• choose a toothbrush with a small head and medium-textured bristles, you can use either a manual or electric toothbrush
  • if you need support to brush your teeth, toothbrush adaptations are available
  • replace your toothbrush regularly, every one to three months or when the bristles are worn
  • reduce the amount and number of times you have foods and drinks that contain added sugars
  • reduce the amount of sugar-sweetened drinks you consume, such as fizzy and soft drinks and squash
  • avoid sugary foods and drinks just before bedtime as the saliva flow in the mouth slows down when you sleep, and can increase the risk of tooth decay

Contact us to book your regular dental examination. 

Looking after dental implants

The soft tissue (gums) and bone around dental implants are at the same risk of inflammation and gum disease as those around natural teeth. If you have implants you should look after them just like natural teeth:

  • clean between and around implants carefully using cleaning aids and toothbrushes as advised by the dental team
  • attend the dentist regularly, as advised for checks of the health of gum and bone around implants

It is advisable to use a rotating electric toothbrush as this is more affective at removing the plaque/bacteria than a manual toothbrush.

For cleaning in between and around implants there are various types of dental floss that can be used, alongside bottle brushes and interspace brushes.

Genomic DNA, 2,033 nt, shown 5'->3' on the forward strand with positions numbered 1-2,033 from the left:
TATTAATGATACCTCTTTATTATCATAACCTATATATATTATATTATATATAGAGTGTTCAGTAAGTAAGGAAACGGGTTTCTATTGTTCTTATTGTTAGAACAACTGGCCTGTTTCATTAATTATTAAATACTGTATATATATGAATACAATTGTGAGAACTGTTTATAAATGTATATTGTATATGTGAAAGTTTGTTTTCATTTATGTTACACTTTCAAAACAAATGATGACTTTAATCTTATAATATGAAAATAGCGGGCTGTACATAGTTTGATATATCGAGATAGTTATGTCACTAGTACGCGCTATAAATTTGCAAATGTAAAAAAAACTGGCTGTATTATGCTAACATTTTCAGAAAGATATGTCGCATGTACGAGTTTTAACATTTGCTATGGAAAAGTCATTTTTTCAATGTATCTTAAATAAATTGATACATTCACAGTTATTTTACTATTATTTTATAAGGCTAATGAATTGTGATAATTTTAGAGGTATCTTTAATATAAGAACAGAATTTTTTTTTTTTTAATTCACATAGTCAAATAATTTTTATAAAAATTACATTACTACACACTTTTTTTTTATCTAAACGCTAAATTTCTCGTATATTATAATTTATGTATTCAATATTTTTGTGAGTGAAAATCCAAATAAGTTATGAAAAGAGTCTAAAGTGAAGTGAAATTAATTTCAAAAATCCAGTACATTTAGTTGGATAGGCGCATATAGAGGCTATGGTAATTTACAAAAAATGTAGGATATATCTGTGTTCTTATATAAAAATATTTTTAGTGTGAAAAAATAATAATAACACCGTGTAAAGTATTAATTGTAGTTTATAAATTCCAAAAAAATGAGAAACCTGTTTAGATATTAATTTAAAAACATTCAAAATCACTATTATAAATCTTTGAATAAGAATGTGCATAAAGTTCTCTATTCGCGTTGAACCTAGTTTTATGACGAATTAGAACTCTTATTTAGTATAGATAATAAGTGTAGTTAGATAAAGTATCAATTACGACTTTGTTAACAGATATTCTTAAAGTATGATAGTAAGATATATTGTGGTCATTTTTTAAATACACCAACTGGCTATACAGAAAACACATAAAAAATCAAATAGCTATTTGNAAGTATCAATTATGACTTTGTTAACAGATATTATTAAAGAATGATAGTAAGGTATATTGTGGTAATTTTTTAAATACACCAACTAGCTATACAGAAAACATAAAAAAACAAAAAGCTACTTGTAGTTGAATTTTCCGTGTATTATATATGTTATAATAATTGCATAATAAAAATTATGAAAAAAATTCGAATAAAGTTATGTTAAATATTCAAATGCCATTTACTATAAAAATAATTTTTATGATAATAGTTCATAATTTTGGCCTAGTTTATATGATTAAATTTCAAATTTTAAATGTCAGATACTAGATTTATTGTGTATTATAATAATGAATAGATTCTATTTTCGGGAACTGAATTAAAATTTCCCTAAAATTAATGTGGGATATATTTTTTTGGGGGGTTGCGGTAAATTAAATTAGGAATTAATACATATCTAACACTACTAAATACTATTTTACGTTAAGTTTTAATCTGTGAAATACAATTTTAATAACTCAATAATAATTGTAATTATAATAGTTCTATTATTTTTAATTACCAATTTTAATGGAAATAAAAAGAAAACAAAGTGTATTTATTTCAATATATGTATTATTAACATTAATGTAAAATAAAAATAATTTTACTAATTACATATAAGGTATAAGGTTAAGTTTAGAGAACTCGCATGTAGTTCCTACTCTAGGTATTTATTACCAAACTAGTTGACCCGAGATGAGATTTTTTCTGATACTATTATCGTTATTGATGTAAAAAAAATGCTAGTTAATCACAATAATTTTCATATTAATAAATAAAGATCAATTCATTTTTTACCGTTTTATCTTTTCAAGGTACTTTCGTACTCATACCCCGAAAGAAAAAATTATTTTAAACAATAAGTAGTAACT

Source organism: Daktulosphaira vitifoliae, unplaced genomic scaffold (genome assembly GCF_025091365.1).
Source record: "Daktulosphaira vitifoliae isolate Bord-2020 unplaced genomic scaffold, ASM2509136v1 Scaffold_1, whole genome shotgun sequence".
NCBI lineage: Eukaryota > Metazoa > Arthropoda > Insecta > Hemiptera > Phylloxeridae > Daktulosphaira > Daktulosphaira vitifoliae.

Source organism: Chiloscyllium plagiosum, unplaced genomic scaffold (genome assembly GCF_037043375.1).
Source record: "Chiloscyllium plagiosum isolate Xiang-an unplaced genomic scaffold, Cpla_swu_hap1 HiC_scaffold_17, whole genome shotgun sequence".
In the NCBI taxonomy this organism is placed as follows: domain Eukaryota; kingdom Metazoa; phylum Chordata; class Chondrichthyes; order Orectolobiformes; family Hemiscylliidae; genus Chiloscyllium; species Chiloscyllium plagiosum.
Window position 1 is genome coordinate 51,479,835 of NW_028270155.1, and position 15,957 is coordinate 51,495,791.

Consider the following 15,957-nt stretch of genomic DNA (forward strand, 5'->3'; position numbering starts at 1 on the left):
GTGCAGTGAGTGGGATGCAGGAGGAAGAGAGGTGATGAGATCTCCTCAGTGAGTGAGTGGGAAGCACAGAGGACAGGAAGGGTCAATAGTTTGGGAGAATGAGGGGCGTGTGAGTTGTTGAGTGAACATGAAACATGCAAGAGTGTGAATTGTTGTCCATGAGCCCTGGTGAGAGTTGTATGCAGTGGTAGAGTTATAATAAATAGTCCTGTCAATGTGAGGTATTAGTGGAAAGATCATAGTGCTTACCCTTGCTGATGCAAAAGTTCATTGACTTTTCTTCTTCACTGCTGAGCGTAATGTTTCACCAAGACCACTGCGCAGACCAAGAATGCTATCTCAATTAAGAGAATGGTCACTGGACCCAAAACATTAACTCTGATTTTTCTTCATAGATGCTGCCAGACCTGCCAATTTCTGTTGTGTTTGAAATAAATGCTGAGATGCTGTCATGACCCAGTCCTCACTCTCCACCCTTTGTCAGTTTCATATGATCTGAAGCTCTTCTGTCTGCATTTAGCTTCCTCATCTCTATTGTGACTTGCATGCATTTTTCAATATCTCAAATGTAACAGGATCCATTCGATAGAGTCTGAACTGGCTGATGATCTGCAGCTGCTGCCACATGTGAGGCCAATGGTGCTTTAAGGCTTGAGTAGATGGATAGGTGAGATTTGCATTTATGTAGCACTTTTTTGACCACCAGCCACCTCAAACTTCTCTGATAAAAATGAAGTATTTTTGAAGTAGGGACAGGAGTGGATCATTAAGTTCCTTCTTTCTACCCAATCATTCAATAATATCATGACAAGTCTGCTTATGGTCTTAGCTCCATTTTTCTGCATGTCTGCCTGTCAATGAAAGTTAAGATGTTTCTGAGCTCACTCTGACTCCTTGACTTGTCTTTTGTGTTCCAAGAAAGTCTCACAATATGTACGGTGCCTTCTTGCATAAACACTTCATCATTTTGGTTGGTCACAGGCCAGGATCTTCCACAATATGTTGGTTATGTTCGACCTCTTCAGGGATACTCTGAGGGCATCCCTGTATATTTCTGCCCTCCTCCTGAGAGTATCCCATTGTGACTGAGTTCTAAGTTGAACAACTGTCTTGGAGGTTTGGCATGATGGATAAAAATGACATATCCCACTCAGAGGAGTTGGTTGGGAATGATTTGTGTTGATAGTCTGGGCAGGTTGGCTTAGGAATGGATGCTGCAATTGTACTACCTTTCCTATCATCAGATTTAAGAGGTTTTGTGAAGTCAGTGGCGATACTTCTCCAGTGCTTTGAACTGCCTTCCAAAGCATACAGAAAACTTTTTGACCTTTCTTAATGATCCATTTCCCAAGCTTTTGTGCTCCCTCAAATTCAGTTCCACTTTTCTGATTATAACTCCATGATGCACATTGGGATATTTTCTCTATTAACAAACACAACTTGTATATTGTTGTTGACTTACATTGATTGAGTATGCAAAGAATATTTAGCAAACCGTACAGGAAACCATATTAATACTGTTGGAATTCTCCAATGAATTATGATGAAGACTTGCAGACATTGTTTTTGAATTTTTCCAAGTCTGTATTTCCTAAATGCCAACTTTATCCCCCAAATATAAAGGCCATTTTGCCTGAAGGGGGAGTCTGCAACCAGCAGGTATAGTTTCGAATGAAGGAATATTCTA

It is important to visit the dentist regularly to monitor the health of dental implants. Furthermore a dental hygienist can provide professional cleaning and maintenance of your implant. 

Contact us if you require any advice or more information. 

How to floss

Brushing alone cannot get to the spaces between your teeth. Therefore interdental cleaning is an essential part of maintaining a healthy mouth. 

One option is to use interdental brushes (such as type brushes), which are a great tool to get between teeth. But some spaces are too tight to fit interdental brushes through. 

Correct flossing is still an effective way to clean the spaces between your teeth.

  • Take some floss about the size of your forearm and turn it around your middle fingers so you have a couple of inches of floss taut between your hands.
  • Slip the floss gently between the teeth and gums into an area between your teeth and gums. 
  • Floss with a few strokes to dislodge food and plaque. 
  • Pull the floss through the space.

If you have any questions please do not hesitate to contact us

How much toothpaste to use for children

Children under 3 years - Smear of toothpaste

Children under 3 years of age should only use a smear of toothpaste.

Children 3-6 years - Pea sized toothpaste

Children aged 3-6 years should only use a blob sized amount of toothpaste. 

Guidance from: Delivering better oral health: an evidence based toolkit for prevention

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Privacy policy

Data Protection Code of Practice

Our data protection code of practice lays out our procedures that ensure Chalfont St Peter Dental Practice and our employees comply with Data Protection Act 1998 and The General Data Protection Regulation (GDPR) (Regulation (EU) 2016/679)